Co-owner Sam Joyall works at the counter behind a display of Pride flags that are being given away Friday at the The Rusticators Emporium on Water Street in downtown Hallowell. EqualityMaine donated the flags following the recent thefts of at least four Pride flags in the city. Joe Phelan/Kennebec Journal

HALLOWELL — The LGBTQ community is showing resilience following the theft of at least four Pride flags in Hallowell over the last week.

EqualityMaine, the state’s largest LGBTQ advocacy group, recently donated 100 Pride flags to distribute in and around the city, something the organization said has helped rally support in the wake of similar attacks on Pride flags in Skowhegan and South Portland.

The flags are available for free and can be picked up at The Rusticators Emporium, an antiques store at 151 Water St. in Hallowell.

A double-sided flag, with the Transgender Pride image on one side and the classic rainbow Pride image on the other, hangs from a light pole Friday on Second Street in downtown Hallowell. Joe Phelan/Kennebec Journal

The donation came about after the Hallowell Pride Alliance reached out to EqualityMaine to discuss building support in the community after reports of flags being stolen from two residences, the National Alliance on Mental Illness Maine building and the Harlow Gallery. Drew said EqualityMaine happened to have about 100 extra Pride flags on hand, adding that they almost always have extra flags to donate.

“We were excited that they wanted to do that,” said Gia Drew, executive director of EqualityMaine. “And we were really happy that we had some flags in stock so that we wouldn’t have to go out and purchase them and wait for them to get delivered or anything like that.”

Seeing an abundance of flags in a community sends a good message, especially to people who may still be in the closet and don’t feel safe coming out, Drew said.


“LGBTQ Pride flags offer a symbol of acceptance, celebration and protection to many of us within the LGBTQ community,” added Alex AuCoin of the Hallowell Pride Alliance. “Many members of the LGBTQ community, we have experienced harassment, discrimination and even physical violence in response to our identities. Because of that, when flags are stolen or vandalized, some may feel a sense of threat to their personal safety.”

As of Friday, Sam Joyall, who c0-owns The Rusticators Emporium with his wife, Lexi, said they’ve given out “a few flags” so far but hope that once the word gets out, more people will take some over the weekend.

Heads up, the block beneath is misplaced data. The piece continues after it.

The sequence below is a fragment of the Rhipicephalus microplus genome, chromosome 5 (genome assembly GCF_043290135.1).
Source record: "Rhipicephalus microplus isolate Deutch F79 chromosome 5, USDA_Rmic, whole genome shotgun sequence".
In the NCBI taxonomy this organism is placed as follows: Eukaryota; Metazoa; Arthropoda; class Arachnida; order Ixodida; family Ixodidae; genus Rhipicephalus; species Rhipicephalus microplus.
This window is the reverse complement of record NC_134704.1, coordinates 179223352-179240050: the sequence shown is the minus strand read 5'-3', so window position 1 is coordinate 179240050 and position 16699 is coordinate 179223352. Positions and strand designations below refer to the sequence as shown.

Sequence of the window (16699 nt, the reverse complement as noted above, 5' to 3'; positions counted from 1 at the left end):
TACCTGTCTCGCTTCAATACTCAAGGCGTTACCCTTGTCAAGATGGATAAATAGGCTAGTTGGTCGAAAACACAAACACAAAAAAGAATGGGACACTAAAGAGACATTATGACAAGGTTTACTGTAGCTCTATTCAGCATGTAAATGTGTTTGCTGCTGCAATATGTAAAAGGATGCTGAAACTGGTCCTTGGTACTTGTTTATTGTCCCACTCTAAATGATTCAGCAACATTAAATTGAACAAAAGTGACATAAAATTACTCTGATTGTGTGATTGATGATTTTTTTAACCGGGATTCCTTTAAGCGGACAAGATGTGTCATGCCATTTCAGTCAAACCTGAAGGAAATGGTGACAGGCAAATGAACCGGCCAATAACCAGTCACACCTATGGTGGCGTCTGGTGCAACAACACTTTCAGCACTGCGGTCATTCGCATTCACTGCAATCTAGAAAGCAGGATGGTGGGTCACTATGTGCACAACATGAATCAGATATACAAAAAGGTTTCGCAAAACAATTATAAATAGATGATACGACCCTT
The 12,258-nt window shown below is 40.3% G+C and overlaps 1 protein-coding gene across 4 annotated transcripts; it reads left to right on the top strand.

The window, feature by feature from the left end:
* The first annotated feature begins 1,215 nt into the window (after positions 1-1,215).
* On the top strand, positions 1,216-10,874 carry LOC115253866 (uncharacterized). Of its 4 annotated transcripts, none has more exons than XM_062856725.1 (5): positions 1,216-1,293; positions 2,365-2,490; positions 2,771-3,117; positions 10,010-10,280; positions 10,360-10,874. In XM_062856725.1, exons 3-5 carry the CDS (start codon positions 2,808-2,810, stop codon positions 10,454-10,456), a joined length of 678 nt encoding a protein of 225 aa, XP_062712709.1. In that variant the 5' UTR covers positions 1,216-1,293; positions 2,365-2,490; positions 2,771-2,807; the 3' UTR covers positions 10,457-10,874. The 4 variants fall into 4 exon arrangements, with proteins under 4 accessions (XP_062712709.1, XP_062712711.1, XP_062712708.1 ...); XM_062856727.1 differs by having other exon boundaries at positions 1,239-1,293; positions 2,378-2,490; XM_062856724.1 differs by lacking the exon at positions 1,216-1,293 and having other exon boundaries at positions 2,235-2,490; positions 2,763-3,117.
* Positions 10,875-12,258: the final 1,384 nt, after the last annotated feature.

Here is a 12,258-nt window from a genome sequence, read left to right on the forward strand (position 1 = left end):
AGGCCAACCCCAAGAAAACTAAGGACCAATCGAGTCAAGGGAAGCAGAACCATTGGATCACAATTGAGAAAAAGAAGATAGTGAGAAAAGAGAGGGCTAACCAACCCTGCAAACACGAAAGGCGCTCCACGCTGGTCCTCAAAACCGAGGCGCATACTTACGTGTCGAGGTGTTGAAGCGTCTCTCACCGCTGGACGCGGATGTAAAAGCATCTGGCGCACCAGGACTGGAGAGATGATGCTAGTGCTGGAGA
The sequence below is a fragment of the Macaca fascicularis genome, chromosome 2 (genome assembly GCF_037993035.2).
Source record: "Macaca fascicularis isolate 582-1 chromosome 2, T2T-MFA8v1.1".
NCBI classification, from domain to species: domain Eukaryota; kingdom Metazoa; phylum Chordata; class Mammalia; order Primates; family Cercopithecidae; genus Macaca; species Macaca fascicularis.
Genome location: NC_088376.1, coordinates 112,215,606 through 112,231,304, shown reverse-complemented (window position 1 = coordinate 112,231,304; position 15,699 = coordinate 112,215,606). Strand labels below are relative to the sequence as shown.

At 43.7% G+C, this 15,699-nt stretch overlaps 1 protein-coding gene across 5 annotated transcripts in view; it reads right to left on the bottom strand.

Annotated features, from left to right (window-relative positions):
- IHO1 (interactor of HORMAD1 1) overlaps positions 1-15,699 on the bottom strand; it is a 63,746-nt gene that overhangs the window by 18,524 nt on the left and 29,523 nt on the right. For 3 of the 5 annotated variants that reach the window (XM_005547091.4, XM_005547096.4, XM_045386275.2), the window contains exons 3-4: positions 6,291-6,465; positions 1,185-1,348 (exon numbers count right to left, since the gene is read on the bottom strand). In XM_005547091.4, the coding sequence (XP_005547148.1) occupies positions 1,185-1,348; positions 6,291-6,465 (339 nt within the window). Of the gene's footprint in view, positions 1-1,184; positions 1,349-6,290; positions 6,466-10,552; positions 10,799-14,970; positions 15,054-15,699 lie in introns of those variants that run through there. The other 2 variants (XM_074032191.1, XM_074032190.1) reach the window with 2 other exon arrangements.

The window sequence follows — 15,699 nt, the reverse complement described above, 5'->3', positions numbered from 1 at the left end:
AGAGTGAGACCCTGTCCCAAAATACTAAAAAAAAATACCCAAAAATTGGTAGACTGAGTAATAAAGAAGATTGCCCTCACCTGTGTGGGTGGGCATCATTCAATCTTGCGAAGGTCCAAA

City Councilor Maureen AuCoin and state Rep. Charlotte Warren also helped coordinate the effort.

Hallowell police arrested and charged Caleb Braginton-Hoyt, 28, of Augusta on Sunday night for the alleged theft of three Pride flags in the city after a resident caught him stealing one from her Second Street residence.

Braginton-Hoyt sped off, damaging street signs and his vehicle before eventually pulling over for the police. At the stop, officers found stickers in his vehicle with a Polish phrase that loosely translates to “LGBT-free zone” and a crossed-out image of the Pride flag’s rainbow stripes. According to Hallowell police Chief Scott MacMaster, Braginton-Hoyt said the flags “just weren’t right” when questioned about his actions.

The case was initially referred to the Office of the Maine Attorney General, which handles civil rights violations and prosecutes hate crimes, but the office is not pursuing an investigation into the incident as a hate crime. The case will instead be investigated at the local level.


A pair of Pride flags are displayed Friday at the The Rusticators Emporium on Water Street in downtown Hallowell. Joe Phelan/Kennebec Journal

The Hallowell police department did not immediately return a call seeking an update to the investigation on Friday. It is unclear whether police have found the person responsible for the theft of the Pride flag outside the Harlow Gallery.

Joyall said the most common reaction to the incidents that he has seen online is that people don’t believe it represents Hallowell.

“It’s a very, very welcoming town here in Hallowell,” Joyall said. “We were wonderfully excited to see the turnout for the Pride festival back in June. It was just a very happy day here in town, so obviously anybody who we’ve seen react to it has been disappointed more so that this had to happen.”

Both AuCoin and Drew said that giving away more flags will help show that Hallowell is an accepting community.

“Let’s not let the hateful actions outshine our welcoming city,” said AuCoin.

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